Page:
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At Harrisburg rally, Trump vows to win and renews warning about ballot cheating

“The only way they can win Pennsylvania is to cheat on the ballots, that’s the way I look at it,” Trump said, renewing a claim he’s often made while experts say evidence of voter fraud is very rare.

President Donald Trump gestures to the crowd after speaking during a campaign rally at the Harrisburg airport on Saturday.
President Donald Trump gestures to the crowd after speaking during a campaign rally at the Harrisburg airport on Saturday.Read moreEvan Vucci / AP

MIDDLETOWN, Pa. — Hours after naming Judge Amy Coney Barrett as his choice to replace the late Justice Ruth Bader Ginsburg on the U.S. Supreme Court, President Donald Trump reminded hundreds of supporters at a Pennsylvania rally that he won the state four years ago and vowed to win “by a lot more" in November.

“The only way they can win Pennsylvania is to cheat on the ballots, that’s the way I look at it,” Trump said, renewing a claim he’s often made, although election experts say evidence of voter fraud is exceedingly rare.

Speaking to a crowd filling a hangar outside the Harrisburg International Airport, Trump spent barely a minute savoring the opportunity to nominate a third Supreme Court justice in his first term, a nomination likely to sail through the Republican-controlled Senate. He called Barrett “a brilliant legal mind and extraordinary scholar” and told the crowd she will “defend your God-given rights and freedom.”

By contrast, he said, "the far left will pack the Supreme Court with radicals” who would overturn the Second Amendment, strike the words “under God” from the Pledge of Allegiance, protect sanctuary cities, and declare the death penalty unconstitutional.

“We will save your Second Amendment and together we will save our country,” Trump said to cheers.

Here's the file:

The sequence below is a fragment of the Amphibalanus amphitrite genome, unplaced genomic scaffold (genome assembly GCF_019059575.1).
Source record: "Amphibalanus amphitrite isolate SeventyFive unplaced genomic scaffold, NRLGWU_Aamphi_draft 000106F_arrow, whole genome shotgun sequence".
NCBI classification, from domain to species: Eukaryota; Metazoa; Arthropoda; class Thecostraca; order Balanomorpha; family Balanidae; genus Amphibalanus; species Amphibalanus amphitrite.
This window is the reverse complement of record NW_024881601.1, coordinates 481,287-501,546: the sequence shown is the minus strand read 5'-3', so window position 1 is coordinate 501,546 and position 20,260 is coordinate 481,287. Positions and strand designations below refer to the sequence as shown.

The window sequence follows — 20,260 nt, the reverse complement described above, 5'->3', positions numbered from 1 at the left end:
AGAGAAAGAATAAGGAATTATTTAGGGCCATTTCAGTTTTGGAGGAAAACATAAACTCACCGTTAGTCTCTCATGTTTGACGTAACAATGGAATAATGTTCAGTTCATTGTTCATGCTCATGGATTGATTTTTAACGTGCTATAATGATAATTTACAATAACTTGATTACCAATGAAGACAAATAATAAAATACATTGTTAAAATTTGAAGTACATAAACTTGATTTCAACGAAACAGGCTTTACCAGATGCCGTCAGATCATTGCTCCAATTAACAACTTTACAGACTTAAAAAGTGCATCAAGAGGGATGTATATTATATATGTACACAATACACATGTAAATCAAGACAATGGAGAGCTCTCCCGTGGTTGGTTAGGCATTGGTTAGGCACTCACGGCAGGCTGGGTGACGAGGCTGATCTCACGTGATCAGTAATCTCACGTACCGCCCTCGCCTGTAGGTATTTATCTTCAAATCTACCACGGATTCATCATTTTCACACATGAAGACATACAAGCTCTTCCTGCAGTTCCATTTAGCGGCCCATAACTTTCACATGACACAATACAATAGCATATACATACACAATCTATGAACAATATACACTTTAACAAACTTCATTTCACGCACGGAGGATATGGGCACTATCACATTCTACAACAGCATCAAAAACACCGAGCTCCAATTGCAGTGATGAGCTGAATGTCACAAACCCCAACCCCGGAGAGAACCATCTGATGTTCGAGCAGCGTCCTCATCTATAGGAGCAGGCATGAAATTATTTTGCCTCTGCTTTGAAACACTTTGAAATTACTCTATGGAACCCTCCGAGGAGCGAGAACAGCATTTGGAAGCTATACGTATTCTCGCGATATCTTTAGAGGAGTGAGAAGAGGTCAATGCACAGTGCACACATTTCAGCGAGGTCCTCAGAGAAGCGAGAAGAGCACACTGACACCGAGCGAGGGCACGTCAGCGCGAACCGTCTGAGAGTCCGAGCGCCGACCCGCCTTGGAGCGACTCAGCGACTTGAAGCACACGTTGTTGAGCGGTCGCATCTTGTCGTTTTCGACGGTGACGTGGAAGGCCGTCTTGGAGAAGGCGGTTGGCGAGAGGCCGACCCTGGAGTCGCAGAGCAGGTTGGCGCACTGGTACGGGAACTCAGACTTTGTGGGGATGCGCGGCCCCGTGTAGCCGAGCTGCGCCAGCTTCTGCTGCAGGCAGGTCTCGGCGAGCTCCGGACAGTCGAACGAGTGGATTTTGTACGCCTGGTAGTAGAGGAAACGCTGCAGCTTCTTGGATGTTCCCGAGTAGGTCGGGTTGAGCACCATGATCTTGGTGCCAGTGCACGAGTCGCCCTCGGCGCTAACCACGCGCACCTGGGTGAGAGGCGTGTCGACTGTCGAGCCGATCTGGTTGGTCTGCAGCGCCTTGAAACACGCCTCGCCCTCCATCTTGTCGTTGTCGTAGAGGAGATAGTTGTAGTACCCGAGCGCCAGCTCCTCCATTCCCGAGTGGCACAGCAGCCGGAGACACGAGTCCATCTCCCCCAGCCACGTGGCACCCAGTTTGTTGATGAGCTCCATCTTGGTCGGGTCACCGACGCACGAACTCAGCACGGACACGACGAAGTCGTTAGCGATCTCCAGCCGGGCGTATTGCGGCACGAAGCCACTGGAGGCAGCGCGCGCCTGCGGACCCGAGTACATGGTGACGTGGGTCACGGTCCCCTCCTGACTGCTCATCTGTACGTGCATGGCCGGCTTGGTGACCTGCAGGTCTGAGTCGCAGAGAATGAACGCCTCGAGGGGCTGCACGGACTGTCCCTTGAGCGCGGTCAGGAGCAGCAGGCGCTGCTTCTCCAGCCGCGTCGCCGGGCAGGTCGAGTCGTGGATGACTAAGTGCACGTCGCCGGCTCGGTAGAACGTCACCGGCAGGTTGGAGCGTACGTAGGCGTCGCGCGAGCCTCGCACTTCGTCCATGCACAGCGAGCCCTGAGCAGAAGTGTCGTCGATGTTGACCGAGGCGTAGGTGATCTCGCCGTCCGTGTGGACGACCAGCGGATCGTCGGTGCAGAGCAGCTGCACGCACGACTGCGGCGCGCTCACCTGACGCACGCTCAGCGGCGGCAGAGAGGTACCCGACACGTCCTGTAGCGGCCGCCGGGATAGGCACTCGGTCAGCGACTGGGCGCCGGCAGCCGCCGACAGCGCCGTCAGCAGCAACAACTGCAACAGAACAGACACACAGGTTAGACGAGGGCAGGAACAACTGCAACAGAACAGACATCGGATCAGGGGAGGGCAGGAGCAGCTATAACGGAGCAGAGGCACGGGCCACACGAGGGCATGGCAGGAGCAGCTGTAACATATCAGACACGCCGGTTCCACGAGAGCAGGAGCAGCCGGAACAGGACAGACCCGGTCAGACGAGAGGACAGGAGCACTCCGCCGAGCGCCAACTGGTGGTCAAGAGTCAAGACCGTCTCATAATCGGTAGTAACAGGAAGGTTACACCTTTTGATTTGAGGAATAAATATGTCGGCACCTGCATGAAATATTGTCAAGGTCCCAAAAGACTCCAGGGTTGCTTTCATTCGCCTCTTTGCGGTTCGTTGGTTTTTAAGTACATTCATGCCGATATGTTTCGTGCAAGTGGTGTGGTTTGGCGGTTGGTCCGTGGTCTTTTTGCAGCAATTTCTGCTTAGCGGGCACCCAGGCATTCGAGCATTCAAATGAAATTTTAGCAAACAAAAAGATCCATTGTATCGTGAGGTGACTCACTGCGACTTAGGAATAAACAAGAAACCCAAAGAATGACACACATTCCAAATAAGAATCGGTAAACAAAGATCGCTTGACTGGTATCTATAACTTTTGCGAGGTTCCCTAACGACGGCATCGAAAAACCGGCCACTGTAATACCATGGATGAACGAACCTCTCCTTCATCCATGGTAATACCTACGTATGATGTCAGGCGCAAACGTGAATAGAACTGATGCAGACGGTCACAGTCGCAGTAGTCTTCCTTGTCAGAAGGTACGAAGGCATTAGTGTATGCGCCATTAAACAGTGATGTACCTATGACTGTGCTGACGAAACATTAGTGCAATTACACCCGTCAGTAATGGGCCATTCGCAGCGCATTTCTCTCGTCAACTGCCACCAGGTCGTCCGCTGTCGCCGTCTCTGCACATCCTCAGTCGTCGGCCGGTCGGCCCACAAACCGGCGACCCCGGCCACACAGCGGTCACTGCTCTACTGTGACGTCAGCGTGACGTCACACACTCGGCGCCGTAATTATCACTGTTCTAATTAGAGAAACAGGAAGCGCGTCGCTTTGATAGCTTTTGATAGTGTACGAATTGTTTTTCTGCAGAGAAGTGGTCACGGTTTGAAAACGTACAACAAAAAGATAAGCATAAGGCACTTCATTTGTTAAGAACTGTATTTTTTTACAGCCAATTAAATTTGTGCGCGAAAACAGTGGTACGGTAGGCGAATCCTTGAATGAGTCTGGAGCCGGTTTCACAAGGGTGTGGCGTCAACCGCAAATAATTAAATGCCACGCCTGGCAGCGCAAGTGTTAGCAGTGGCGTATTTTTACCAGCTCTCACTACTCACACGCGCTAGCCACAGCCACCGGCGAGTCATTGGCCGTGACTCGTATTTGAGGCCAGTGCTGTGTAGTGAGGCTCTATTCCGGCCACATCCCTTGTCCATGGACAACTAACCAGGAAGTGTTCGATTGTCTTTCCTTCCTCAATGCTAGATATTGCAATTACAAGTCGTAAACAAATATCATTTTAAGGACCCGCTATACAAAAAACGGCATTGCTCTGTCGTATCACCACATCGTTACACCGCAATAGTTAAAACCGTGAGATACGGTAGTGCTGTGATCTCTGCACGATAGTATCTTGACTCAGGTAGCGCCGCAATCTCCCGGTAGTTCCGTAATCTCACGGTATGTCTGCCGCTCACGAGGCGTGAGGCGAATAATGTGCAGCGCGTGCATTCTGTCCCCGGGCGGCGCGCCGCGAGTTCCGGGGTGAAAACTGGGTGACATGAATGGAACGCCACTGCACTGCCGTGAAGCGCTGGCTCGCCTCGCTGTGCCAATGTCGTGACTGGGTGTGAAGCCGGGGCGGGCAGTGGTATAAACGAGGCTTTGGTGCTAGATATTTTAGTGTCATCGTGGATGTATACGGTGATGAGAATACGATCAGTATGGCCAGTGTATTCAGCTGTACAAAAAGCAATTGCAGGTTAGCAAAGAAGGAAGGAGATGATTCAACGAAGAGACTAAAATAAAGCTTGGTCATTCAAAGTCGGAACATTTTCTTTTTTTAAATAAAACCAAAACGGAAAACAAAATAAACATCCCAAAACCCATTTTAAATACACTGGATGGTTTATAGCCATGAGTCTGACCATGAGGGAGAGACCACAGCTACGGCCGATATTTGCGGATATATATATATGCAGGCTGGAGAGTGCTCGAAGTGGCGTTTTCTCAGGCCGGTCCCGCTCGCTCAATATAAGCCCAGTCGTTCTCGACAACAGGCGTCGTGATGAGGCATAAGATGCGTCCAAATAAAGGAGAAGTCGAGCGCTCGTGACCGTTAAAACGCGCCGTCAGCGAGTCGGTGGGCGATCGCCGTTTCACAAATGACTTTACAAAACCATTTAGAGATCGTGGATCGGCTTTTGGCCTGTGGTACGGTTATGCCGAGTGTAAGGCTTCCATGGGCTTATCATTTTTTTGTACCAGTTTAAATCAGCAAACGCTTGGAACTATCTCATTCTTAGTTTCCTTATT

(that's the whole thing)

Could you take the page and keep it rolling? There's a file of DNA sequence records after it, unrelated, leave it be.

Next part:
As a light rain fell, the president then fell during the nearly 80-minute appearance into a routine script of themes, complaints, and attacks — including criticism of Bill and Hillary Clinton, FBI agents, President Barack Obama, and U.S. Reps. Adam Schiff and Alexandria Ocasio-Cortez.

He also repeated the false assertion that Joe Biden, the Democratic nominee, has vowed to ban fracking — “that’s not good for Pennsylvania” — and claimed Biden would cut Social Security and institute socialized medicine.

Trump also warned that a Biden presidency would bring a “massive” tax increase, increased interest rates, and the country’s worst-ever economic depression.

“We will crush the virus; our opponents will crush America,” he said.

» READ MORE: Fact-checking Trump’s claim that Biden would ‘immediately’ eliminate fracking and mining in Pa.

The rally, just over five weeks from Election Day, comes four days after Trump made a campaign stop in Pittsburgh. He’s increased his visits to Pennsylvania, a critical state he won by just 44,000 votes four years ago and where, despite his predictions, the Republican president has consistently trailed Biden in polls this year. The two are scheduled to meet Tuesday night in the first presidential debate.